Hypercom Sues VeriFone Over Disclosure of $290 Million Acquisition Offer
Hypercom’s board rejected San Jose, California-based VeriFone’s $5.25-a-share bid after the largest maker of electronic-payment equipment made its offer public Sept. 24. Hypercom sued VeriFone in Delaware Chancery Court in Wilmington for violating a confidentiality agreement between the companies.
“Public disclosure of the fact that Hypercom may be subject to an acquisition will irreparably damage Hypercom’s ability to attract and retain qualified employees,” Hypercom’s lawyers said in the Sept. 23 suit. The complaint was filed under seal and made public yesterday at the request of Bloomberg News.
VeriFone, best known for having its credit-card payment devices in New York City taxi cabs, wants Hypercom in order to expand its European business, analysts say. The offer was 24 percent higher than Hypercom’s closing stock price on Sept. 23.
VeriFone spokesman Pete Bartolik said in a telephone interview he wasn’t familiar with the suit and couldn’t immediately comment. Pete Schuddekopf, a Hypercom spokesman, didn’t immediately return a call for comment.
Hypercom fell 9 cents, or more than 1.4 percent, to $6.20 at 1:52 p.m. in New York Stock Exchange composite trading. VeriFone rose 58 cents, or 2.1 percent, to $27.98 on the NYSE.
Hypercom, based in Scottsdale, Arizona, has been an acquisition target in the past. Ingenico SA, a maker of payment terminals, offered $6.25 a share in cash in February 2008 for the electronic-payment software producer.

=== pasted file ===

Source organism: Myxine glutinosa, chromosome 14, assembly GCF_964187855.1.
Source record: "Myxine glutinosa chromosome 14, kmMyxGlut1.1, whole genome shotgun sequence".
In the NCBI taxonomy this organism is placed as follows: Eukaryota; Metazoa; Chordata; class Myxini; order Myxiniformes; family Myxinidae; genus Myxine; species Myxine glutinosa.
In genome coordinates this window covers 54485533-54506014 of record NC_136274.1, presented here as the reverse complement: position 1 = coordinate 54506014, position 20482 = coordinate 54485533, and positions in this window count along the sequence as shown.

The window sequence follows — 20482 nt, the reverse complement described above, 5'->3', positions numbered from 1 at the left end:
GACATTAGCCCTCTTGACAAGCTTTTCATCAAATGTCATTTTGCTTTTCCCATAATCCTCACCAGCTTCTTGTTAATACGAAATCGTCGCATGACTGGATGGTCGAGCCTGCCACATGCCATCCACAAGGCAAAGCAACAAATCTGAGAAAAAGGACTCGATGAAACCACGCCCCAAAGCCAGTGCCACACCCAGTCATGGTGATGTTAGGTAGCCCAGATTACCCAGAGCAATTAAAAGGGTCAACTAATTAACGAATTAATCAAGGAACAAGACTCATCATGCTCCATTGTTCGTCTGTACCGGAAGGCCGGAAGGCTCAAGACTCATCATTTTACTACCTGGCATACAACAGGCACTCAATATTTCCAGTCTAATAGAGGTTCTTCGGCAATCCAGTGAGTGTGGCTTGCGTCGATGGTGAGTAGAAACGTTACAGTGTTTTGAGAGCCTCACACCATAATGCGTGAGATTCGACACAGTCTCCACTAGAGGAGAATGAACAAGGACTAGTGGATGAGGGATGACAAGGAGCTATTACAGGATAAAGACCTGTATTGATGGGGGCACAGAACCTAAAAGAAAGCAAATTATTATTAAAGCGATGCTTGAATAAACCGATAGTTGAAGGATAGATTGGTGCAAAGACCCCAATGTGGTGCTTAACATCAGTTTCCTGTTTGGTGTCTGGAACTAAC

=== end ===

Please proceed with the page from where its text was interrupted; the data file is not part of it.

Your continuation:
Ingenico, based in Neuilly-sur-Seine, France, dropped its bid later that month after Hypercom pushed ahead with a purchase of a unit of Thales SA. That deal barred Hypercom from becoming involved in any other buyouts, Ingenico officials said.
VeriFone executives first approached Hypercom about a merger in September 2009, according to court filings. Hypercom agreed to discuss a buyout as long as the talks remained confidential, the suit said.
Last month, VeriFone officials sent a letter to Hypercom executives threatening to take their offer to Hypercom’s shareholders, the suit said. The letter came after Hypercom rejected VeriFone’s earlier buyout bid.
Making the offer public violated the confidentiality agreement between the two companies, Hypercom’s lawyers contend in court filings. The confidentiality provisions were supposed to be in place until 2011, according to the suit.
Hypercom is asking Chancery Judge J. Travis Laster to bar VeriFone from pushing ahead with its “hostile offer,” according to the suit.
If Laster allows the offer to proceed, Hypercom’s suppliers may persuaded to cut off the flow of components needed to produce the company’s products or redirect them to competitors, the company’s lawyers said.
The case is Hypercom Corp. v. VeriFone Systems Inc., 5845, Delaware Chancery Court (Wilmington).
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